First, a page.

Image Credits: Shadow

Heartex raises $25M for its AI-focused, open source data labeling platform

Heartex, a startup that bills itself as an “open source” platform for data labeling, today announced that it landed $25 million in a Series A funding round led by Redpoint Ventures. Unusual Ventures, Bow Capital, and Swift Ventures also participated, bringing Heartex’s total capital raised to $30 million.

Co-founder and CEO Michael Malyuk said that the new money will be put toward improving Heartex’s product and expanding the size of the company’s workforce from 28 people to 68 by the end of the year.

“Coming from engineering and machine learning backgrounds, [Heartex’s founding team] knew what value machine learning and AI can bring to the organization,” Malyuk told TechCrunch via email. “At the time, we all worked at different companies and in different industries yet shared the same struggle with model accuracy due to poor-quality training data. We agreed that the only viable solution was to have internal teams with domain expertise be responsible for annotating and curating training data. Who can provide the best results other than your own experts?”

Software developers Malyuk, Maxim Tkachenko, and Nikolay Lyubimov co-founded Heartex in 2019. Liubimov was a senior engineer at Huawei before moving to Yandex, where he worked as a backend developer on speech technologies and dialogue systems.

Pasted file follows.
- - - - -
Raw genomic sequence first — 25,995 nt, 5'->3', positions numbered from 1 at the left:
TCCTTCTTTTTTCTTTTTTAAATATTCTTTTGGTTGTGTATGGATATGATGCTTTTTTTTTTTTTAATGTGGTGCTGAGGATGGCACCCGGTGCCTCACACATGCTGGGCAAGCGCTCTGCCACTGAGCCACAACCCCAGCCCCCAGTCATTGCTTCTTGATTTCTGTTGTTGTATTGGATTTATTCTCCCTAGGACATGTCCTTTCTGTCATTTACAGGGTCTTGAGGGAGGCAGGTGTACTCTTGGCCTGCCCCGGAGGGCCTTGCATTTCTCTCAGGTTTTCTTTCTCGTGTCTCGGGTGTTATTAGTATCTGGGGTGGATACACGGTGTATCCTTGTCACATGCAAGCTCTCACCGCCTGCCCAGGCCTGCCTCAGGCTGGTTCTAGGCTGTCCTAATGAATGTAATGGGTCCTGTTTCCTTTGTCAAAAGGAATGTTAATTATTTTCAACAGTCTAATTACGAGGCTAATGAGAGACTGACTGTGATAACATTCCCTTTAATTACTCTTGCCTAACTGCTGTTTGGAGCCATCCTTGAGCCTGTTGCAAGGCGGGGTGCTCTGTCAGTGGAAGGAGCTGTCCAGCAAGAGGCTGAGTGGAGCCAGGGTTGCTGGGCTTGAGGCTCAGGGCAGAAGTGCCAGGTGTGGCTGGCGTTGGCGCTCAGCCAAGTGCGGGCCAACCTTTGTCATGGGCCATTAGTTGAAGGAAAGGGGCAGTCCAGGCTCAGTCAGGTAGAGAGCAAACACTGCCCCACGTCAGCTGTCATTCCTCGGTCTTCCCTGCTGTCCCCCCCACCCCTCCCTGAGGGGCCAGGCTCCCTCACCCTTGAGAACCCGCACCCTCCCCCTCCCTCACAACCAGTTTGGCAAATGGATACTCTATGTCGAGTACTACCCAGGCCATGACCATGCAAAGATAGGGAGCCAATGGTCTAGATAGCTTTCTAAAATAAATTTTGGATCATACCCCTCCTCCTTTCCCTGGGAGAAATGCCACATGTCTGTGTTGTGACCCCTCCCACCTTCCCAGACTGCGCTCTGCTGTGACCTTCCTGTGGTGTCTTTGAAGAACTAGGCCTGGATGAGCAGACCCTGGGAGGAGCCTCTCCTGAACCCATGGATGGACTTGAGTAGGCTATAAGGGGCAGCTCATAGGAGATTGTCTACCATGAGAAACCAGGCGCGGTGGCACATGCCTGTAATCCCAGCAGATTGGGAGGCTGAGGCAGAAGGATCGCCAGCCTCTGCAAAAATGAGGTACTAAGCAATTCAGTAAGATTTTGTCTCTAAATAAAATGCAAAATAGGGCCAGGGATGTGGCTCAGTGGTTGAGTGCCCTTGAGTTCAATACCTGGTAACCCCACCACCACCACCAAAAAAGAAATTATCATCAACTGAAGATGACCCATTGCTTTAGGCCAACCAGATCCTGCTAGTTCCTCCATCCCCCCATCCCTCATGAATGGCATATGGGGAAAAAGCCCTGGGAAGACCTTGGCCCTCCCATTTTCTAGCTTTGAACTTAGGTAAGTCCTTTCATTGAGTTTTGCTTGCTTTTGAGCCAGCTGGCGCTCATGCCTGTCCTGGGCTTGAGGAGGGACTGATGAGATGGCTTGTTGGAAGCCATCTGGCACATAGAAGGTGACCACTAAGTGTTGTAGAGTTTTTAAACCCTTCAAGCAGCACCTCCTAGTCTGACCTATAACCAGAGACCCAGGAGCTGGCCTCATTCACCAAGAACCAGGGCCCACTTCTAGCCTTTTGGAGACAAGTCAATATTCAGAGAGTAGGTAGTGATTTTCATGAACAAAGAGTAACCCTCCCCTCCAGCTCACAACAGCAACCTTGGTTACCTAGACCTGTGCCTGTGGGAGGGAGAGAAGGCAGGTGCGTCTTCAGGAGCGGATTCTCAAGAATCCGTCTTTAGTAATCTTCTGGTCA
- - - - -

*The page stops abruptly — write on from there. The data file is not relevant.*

Heartex

Heartex’s dashboard.

The ties to Yandex, a company sometimes referred to as the “Google of Russia”, might unnerve some — particularly in light of accusations by the European Union that Yandex’s news division played a sizeable role in spreading Kremlin propaganda. Heartex has an office in San Francisco, California, but several of the company’s engineers are based in the former Soviet Republic of Georgia.

When asked, Heartex says that it doesn’t collect any customer data and open sources the core of its labeling platform for inspection. “We’ve built a data architecture that keeps data private on the customer’s storage, separating the data plane and control plane,” Malyuk added. “Regarding the team and their locations, we’re a very international team with no current members based in Russia.”